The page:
It looks like the sweetest imaginable pension deal that Dallas. Tex. police and firefighters have long enjoyed is coming to an abrupt end.
A program called the Deferred Retirement Option Program (DROP), launched in 1993, allows Dallas cops and firefighters to ‘retire’ after 20 years, when fully vested in their pension fund, but to keep working. Their pension payments go into DROP instead of their bank accounts, Until now, DROP members were guaranteed an annual return of between 8 and 10 percent, even in years when the system itself earned far lower returns. What’s more, DROP members pay a fee totaling just 4 percent of their paychecks, while non-“retired” workers contribute 8.5 percent to their pensions.
Last week, the Dallas Police and Fire Pension Fund board signaled that something has to change, and soon. Without a radical overhaul, the fund will be insolvent in less than 30 years. According to The Dallas Morning News:
That plan, if approved, will probably force cops and firefighters to either retire sooner or stay in the normal fund longer. Once in DROP, members could earn a 3 percent interest rate for seven years. Then, the money will earn nothing until they retire.
DROP has been such a great deal for Dallas cops and firefighters that it has created 283 millionaire retires, the News reported last year:
Pension officials say one person’s DROP account had more than $3 million in it. An additional 13 have more than $2 million. And 283 have more than $1 million.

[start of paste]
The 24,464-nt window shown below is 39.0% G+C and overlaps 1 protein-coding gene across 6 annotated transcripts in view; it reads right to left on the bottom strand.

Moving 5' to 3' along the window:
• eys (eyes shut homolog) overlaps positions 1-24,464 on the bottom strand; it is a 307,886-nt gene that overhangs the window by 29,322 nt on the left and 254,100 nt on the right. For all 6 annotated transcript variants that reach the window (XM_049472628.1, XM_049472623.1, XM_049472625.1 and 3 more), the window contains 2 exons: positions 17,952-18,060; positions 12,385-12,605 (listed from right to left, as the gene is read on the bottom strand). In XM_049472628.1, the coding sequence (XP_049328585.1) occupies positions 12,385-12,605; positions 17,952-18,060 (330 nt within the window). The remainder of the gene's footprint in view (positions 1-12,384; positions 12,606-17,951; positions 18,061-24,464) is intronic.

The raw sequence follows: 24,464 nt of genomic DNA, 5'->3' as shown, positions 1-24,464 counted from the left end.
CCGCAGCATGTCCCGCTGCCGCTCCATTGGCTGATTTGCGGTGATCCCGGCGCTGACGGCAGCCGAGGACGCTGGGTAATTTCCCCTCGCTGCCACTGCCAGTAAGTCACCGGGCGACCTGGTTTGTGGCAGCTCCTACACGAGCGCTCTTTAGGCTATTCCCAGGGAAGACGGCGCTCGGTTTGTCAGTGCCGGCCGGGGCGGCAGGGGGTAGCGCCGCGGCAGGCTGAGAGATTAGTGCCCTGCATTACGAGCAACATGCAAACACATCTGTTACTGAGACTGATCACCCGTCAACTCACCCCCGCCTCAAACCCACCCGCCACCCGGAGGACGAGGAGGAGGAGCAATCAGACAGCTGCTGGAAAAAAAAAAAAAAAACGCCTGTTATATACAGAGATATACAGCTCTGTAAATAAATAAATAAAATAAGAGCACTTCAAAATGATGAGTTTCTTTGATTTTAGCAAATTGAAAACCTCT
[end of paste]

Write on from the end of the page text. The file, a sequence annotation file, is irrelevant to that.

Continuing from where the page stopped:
Some officials and retirees say that reforming DROP may be too little and too late to save the fund. Last year, DROP barred new enrollees, but it remained a huge drain on the fund.
DROP was created because Dallas police and firefighters were paid far lower wages than their counterparts in other nearby cities. Since they were eligible for retirement after 20 years on the job, many retired in their 40s, collected a pension, and started a new career elsewhere. DROP incentivized them to stay. Here’s an excerpt from a 2015 News story:
“Dallas cops and Dallas firefighters always stuck it out because you had DROP waiting on you,” said Rector McCollum, a retired police officer and former pension board member. “Those other cities didn’t have that. Now that you’ve taken that away, what’s the incentive to stay?”
The fund, as it stands, is likely unsustainable. Pension officials are staring down a $325 million loss from DROP.
DROP, as a whole, represents 42 percent of the pension system.
Is there lessons in this for Colorado PERA? Think through the incentives you offer. Be clear-eyed about the risks they pose. And don’t mortgage the future of your younger members by offering get-rich-quick schemes to your retiring members, even if they comprise the base of your political support.